Suncor Energy Inc. and Shell Canada Ltd. are adding their voices to a chorus of oil producers urging Canada’s energy regulator to intervene in Enbridge Inc.'s new plan for selling space on its Mainline crude oil pipeline system, calling it an abuse of market power.
On Aug. 2, Enbridge invited shippers to begin bidding for long-term contracts that would guarantee them space on the pipeline for up to 20 years. That’s a shift from its current spot market approach, where it doles out capacity to clients who request to ship in the coming month.
Enbridge’s Mainline pipeline system transports 2.85 million barrels a day of crude oil from Alberta to refineries in the U.S. Midwest, a total that represents about 70 per cent of crude leaving Western Canada.
Producers are accusing Enbridge of taking advantage of a general shortage of pipeline capacity out of Alberta and continued uncertainty over the future of new pipeline developments such as the Trans Mountain pipeline expansion and Keystone XL to lock them into unreasonably long contracts.
Complainants Shell, Suncor, MEG Energy Corp. and the Explorers and Producers Association of Canada say signing up could prevent them from taking advantage of space that becomes available on other pipelines, or changing the products they ship to react to market demand.
It gives Enbridge "overwhelming market power,” Shell Canada president Michael Crothers wrote in a letter to the National Energy Board last week.
"Shippers have limited alternatives to moving volumes on the Mainline,” he continued.
Producers are effectively “backed into a corner with limited options” and may feel they have no choice but to bid for a contract, ARC Financial analyst Jackie Forrest said.
She explained “open seasons” such as the one Enbridge is holding are fairly common ways pipeline operators gauge interest for more capacity or a new pipeline. But the difference here is that Enbridge isn’t offering anything new.
“Shippers don’t get everything they want,” said Guy Jarvis, Enbridge’s vice-president, liquids pipelines, adding Shell, Suncor and others chose to challenge Enbridge’s “balanced” offering made after months of discussions with stakeholders.
Enbridge’s current Competitive Tolling Settlement that governs transportation fees on the Mainline will expire on June 30, 2021. Mr. Jarvis said the company needs to get started now if it’s going to have a plan ready in time for that expiry date.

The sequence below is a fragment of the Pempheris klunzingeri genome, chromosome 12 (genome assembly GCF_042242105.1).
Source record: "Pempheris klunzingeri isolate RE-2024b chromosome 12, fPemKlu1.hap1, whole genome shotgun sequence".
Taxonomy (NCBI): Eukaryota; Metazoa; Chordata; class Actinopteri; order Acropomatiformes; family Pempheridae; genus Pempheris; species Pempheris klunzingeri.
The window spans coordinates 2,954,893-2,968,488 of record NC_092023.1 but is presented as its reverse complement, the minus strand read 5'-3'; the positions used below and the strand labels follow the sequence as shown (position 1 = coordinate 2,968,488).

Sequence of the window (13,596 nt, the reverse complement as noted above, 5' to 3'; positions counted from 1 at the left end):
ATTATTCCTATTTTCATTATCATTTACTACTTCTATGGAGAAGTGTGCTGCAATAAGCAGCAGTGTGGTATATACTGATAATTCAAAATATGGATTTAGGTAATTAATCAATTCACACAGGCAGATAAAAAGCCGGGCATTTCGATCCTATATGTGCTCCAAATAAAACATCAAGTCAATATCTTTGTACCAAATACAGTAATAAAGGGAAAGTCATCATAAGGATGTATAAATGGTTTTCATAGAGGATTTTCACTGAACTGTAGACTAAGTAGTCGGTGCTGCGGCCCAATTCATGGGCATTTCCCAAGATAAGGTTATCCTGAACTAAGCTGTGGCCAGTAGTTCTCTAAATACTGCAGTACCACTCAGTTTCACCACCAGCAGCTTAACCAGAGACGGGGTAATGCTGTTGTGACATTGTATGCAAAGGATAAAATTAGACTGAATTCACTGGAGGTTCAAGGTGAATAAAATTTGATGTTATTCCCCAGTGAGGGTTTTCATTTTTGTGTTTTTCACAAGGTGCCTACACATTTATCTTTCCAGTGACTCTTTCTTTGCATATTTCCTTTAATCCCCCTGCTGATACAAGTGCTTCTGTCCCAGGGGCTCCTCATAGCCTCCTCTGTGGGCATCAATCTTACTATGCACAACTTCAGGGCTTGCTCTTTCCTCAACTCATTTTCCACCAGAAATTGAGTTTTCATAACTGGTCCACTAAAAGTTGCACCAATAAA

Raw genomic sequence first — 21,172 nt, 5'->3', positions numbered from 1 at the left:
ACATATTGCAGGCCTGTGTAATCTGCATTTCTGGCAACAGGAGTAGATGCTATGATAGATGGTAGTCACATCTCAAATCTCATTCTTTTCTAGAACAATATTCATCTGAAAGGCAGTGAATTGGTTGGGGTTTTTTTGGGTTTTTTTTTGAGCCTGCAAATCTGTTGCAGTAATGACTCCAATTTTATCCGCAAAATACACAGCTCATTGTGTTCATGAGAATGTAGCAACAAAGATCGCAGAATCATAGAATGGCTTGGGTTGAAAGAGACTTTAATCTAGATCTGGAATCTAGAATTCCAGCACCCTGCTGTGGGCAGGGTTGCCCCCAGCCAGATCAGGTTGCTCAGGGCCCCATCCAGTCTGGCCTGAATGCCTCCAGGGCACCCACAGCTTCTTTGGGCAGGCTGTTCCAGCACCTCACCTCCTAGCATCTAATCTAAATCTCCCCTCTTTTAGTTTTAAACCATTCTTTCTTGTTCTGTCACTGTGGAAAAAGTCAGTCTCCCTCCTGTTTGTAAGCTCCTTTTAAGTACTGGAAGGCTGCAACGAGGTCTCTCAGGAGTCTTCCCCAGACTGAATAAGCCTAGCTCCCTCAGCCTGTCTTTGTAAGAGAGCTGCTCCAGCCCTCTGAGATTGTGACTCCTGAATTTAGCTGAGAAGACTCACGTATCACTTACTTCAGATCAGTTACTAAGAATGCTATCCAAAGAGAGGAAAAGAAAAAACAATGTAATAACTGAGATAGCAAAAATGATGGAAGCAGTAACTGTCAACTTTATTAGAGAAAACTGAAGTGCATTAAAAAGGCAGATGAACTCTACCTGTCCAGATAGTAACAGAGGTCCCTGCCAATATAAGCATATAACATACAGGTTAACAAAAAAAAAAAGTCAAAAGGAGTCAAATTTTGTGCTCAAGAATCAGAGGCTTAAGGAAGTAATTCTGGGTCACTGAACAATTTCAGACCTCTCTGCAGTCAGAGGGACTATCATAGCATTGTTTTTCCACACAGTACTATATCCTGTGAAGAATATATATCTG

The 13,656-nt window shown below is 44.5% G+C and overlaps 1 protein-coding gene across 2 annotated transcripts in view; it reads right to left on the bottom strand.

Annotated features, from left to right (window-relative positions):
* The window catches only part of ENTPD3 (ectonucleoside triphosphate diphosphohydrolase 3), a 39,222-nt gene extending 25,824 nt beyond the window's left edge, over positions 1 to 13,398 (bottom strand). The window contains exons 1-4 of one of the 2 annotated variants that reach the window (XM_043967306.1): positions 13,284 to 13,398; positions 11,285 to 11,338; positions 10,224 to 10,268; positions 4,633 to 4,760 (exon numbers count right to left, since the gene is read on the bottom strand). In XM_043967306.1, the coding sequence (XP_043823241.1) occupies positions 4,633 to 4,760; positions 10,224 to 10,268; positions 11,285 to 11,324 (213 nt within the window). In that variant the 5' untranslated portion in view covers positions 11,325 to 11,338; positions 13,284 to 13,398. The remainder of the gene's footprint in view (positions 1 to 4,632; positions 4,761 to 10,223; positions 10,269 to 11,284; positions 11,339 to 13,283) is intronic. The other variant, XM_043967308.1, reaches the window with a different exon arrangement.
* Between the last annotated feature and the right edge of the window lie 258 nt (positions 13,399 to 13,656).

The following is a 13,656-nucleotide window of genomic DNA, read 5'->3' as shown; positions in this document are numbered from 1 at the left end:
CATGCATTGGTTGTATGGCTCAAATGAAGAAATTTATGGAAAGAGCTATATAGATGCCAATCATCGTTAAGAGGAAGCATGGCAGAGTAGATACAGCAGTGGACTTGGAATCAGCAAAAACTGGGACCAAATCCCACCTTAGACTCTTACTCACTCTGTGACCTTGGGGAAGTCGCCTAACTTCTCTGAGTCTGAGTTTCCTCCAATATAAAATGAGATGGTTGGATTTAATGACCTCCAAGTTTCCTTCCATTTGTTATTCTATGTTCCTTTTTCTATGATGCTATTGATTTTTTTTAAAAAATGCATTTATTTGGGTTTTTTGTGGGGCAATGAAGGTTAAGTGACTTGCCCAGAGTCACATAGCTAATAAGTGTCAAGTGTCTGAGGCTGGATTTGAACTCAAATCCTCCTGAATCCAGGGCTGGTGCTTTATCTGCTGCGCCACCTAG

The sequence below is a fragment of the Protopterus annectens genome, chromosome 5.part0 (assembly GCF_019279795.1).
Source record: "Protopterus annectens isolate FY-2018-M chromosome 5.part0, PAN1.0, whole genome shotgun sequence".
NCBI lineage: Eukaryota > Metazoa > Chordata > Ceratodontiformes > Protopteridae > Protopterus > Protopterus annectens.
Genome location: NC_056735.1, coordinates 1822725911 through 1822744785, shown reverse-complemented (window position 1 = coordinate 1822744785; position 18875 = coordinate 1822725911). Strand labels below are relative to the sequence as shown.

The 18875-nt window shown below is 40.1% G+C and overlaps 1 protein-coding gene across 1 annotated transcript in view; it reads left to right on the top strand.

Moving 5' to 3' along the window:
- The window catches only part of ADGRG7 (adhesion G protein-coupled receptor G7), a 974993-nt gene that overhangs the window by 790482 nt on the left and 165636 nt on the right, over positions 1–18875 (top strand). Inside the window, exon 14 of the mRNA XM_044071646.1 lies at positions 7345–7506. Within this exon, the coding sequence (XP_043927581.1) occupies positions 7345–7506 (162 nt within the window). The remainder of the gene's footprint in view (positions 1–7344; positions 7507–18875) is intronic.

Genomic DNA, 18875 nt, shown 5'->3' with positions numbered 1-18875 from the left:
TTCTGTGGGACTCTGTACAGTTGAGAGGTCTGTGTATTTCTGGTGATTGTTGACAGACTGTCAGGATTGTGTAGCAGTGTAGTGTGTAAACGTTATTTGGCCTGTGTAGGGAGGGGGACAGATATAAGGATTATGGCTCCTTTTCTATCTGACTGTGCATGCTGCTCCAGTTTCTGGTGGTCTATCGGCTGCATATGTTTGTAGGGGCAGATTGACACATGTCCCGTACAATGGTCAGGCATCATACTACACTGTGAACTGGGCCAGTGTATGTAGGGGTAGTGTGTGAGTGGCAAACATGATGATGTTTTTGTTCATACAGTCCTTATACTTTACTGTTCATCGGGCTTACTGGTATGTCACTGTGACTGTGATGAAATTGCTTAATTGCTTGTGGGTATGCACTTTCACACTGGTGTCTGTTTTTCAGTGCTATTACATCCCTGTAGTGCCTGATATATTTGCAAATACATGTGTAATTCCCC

“We certainly don’t believe we’re doing anything that abuses a market power position,” he said.
He added that tolls were competitive for the services Enbridge provides and that some shippers are willing to sign contracts at those levels, which indicates support for the plan.
Shell’s Mr. Crothers wrote that his company may have no option but to bid on a Mainline contract to avoid being blocked out, but wanted to be clear that does not indicate its support for the open season.
Going from an entirely month-to-month system to being 90-per-cent contracted out, leaving only 10 per cent of space for uncommitted shippers, is a major change that producers believe warrants review by the NEB.
“[It] should be openly and publicly debated with all affected parties, since it has the potential for adverse implications for a wide group of stakeholders,” Tristan Goodman, president of EPAC, wrote in a letter to the NEB Monday.
Suncor’s lawyers asked the NEB to suspend the open season, adding Enbridge shouldn’t be allowed to offer long-term shipping contracts until they’ve been approved by the NEB.
“Enbridge’s exercise of market power to force shippers to contract on terms that are not certain is not appropriate or permitted by applicable regulatory standards, including the requirement for open pipeline access,” Suncor’s letter to the NEB read.
EPAC, Suncor and others want the regulator to step in before Enbridge’s open season concludes on Oct. 2.
A research note from GMP FirstEnergy outlined why Enbridge might want to move to a contracted pricing model: It would allow the company to lock in long-term revenues and deliveries as the potential completion of Keystone XL and the Trans Mountain expansion threaten to poach Mainline volumes.
But the timing of the open season puts producers at a disadvantage, the note continued. Enbridge’s Mainline only ships to the U.S. Midwest, a market with relatively few large buyers of crude.
The NEB hasn’t yet decided how it will to proceed after receiving letters from the four concerned parties, said Sarah Kiley, a board communications officer.
The energy regulator is changing its operations and governance structure, and after Wednesday will be known as the Canadian Energy Regulator.
“Hopefully the current internal reorganization does not impede the NEB’s ability to act” on the Mainline open season, the GMP FirstEnergy research note read.